While discrimination based on sexual orientation is not spelled out in Title VII of the Civil Rights Act of 1964, it does bar sexual discrimination and the commission ruled that “an allegation of discrimination on the basis of sexual orientation is necessarily an allegation of sex discrimination.”’

Employers will have to change their policies and handbooks and train supervisors and managers on the ruling.

Federal courts are not bound to the ruling, but that said, courts frequently defer to federal agencies when they interpret laws that come under their jurisdiction.

The ruling applies to a number of employment areas, including hiring, termination and promotion decisions, and employee working conditions, including claims of workplace harassment.

It would apply to both job applicants and employees, who would be able to file a complaint with the EEOC if they feel their rights have been violated in this regard.

The EEOC justified its interpretation of sexual discrimination to include sexual orientation by writing:

“Discrimination on the basis of sexual orientation is premised on sex-based preferences, assumptions, expectations, stereotypes or norms. ‘Sexual orientation’ as a concept cannot be defined or understood without reference to sex.”

Here’s an example of what the EEOC means: When a manager mistreats a gay male employee because he dislikes the fact that his employee dates other men, the manager is taking that worker’s sex into account. Such discrimination is obviously sex-based, and therefore forbidden by Title VII.

The ruling is essentially a roadmap for courts to use when hearing cases of discrimination based on sexual orientation. And the issue is especially salient in light of the recent ruling by the U.S. Supreme Court that laws barring gay and lesbian marriages are illegal.

Twenty-two states currently ban workplace discrimination based on sexual orientation.

And under the new guidelines, all sexual orientation discrimination will be considered illegal, empowering gay private employees to lodge discrimination complaints.

Courts may choose to accept or reject the EEOC’s ruling, but the commission’s rulings are respected by the judiciary, and could tip more courts to rule that sexual orientation discrimination is, indeed, already forbidden in the United States.



Changes to California’s New Paid Sick Leave Law

Less than two weeks after it took effect, California’s paid sick leave law has been changed with important amendments that affect most employers in the state.

The new changes took effect immediately upon Gov. Jerry Brown signing the fixer legislation to last year’s Healthy Families Act of 2014. The new law gives employers some new flexibility in how they accrue paid sick leave.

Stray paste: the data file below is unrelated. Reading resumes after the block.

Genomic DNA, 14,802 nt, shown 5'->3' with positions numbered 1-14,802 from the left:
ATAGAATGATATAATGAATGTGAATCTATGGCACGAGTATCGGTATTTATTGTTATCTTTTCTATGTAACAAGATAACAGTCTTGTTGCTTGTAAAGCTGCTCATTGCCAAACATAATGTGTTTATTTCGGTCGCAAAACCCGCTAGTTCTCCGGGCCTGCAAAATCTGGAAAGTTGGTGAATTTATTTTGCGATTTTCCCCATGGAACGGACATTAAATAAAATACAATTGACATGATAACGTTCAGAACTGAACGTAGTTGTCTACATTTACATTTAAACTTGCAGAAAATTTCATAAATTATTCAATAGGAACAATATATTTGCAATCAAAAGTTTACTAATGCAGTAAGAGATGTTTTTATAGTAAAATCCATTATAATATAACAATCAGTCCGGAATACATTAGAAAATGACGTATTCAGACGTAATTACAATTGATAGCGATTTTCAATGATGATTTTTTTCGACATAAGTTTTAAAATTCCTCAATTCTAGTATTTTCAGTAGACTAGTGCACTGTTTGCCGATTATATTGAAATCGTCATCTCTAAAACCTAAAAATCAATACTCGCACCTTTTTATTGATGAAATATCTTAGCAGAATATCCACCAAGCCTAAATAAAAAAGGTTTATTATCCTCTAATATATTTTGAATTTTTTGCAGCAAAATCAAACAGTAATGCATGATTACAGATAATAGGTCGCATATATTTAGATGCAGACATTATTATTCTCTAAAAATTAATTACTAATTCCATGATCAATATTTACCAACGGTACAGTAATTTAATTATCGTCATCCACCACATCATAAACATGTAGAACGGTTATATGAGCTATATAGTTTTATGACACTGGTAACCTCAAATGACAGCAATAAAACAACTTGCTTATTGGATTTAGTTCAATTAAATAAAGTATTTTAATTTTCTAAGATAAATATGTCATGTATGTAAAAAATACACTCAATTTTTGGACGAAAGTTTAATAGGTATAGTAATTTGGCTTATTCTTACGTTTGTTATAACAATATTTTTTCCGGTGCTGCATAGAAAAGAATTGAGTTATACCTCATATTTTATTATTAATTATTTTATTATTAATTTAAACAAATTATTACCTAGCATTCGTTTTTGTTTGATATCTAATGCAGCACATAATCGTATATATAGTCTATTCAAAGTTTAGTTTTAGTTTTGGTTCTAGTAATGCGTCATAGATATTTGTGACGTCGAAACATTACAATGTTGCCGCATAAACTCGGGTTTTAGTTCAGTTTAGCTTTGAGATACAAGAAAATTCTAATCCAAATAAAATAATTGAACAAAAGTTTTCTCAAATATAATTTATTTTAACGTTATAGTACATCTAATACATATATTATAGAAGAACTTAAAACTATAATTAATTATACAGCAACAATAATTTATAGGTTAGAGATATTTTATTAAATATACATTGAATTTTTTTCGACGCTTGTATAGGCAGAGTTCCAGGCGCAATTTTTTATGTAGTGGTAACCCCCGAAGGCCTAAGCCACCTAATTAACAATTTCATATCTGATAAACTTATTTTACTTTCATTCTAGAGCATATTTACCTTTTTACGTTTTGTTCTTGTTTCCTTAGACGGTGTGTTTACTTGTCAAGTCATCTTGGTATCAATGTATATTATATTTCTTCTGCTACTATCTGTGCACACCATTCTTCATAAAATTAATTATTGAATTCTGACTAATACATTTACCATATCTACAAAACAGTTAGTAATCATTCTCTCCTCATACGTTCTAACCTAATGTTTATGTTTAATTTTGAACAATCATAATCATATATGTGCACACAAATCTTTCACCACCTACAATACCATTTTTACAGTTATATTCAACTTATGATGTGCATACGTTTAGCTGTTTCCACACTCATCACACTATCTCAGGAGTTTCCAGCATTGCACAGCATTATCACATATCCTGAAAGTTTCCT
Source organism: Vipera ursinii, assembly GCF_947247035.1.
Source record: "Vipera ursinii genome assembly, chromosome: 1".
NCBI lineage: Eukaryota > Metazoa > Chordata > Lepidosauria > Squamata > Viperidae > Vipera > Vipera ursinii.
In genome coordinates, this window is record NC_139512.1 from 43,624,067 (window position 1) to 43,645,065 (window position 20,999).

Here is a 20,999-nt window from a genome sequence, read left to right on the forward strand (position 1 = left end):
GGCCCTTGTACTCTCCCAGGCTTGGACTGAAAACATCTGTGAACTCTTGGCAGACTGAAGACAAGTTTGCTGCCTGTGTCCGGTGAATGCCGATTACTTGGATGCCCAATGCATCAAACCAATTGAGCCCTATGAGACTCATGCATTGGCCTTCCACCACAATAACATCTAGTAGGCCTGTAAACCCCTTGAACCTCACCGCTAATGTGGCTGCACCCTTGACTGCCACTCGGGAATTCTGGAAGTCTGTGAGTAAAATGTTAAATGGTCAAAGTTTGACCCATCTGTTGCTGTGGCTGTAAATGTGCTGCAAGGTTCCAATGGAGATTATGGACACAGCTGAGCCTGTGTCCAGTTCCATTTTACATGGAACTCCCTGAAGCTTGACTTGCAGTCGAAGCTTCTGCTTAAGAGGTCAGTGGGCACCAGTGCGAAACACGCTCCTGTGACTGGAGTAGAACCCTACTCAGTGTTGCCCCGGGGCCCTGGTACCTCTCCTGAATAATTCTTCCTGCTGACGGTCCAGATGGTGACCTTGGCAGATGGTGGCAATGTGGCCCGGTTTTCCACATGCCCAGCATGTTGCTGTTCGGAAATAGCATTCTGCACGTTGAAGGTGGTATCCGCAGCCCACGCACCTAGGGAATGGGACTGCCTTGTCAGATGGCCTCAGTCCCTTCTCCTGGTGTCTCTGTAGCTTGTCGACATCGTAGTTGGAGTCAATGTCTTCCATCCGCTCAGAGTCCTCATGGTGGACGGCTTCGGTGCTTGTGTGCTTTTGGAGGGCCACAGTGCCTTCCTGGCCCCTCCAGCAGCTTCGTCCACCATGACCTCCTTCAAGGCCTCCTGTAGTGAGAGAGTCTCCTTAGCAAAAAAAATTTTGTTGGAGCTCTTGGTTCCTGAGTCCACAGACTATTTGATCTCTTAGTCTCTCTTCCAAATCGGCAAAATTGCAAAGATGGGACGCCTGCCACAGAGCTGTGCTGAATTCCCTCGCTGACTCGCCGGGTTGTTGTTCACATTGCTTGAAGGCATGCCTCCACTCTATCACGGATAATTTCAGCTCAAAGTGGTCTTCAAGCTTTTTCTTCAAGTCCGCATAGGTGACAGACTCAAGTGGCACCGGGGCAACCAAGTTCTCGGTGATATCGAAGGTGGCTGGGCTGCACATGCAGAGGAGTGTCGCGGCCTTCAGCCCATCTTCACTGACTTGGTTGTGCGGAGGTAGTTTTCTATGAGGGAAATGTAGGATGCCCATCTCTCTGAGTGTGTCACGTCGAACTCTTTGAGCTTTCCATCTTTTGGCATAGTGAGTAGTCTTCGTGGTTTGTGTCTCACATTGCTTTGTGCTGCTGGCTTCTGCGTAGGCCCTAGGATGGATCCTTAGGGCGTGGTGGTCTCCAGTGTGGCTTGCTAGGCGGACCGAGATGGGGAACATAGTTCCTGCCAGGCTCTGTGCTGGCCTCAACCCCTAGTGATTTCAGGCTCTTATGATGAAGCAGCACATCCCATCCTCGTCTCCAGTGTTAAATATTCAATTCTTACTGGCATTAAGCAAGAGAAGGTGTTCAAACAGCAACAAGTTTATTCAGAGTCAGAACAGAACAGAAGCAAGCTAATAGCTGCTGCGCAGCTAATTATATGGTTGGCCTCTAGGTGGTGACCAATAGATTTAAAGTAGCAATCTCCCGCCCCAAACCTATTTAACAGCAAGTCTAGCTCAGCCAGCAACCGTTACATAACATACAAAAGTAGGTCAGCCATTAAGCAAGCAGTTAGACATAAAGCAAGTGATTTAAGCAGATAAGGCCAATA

To make sure that you stay on top of the new law and understand your responsibilities, the following are the main changes:


Employer standard

The old law: Under the original version of the law, if an employee worked in California for 30 or more days within a year from the start of employment they were entitled to paid sick days to be accrued at a rate of one hour for every 30 hours worked.

The new law: Now, an employee who works in California for 30 or more days within a year from the start of employment is entitled to paid sick days so long as the employee works for at least 30 days within the previous 12 months with the same employer.


Sick leave accrual method

The old law had one standard for calculating paid sick leave accrual, but the new law allows for other methods.

Under the amended law, employers may provide for employee sick leave on a basis other than one hour for each 30 hours worked, provided that the accrual is:

(1)   On a regular basis, and

(2)   The employee will have 24 hours of accrued sick leave available by the 120th calendar day of employment.


An employee is allowed to use accrued paid sick days beginning on the 90th day of employment.


Limiting sick day use

The old law: An employer could limit the employee’s use of paid sick days to 24 hours or three days in each year of employment.

The new law: An employer may limit an employee’s use of paid sick days to 24 hours or three days in:

(1)   Each year of employment,

(2)   A calendar year, or
(3) A 12-month period.


Grandfathered status

The new law gives employers more flexibility when accruing paid sick leave.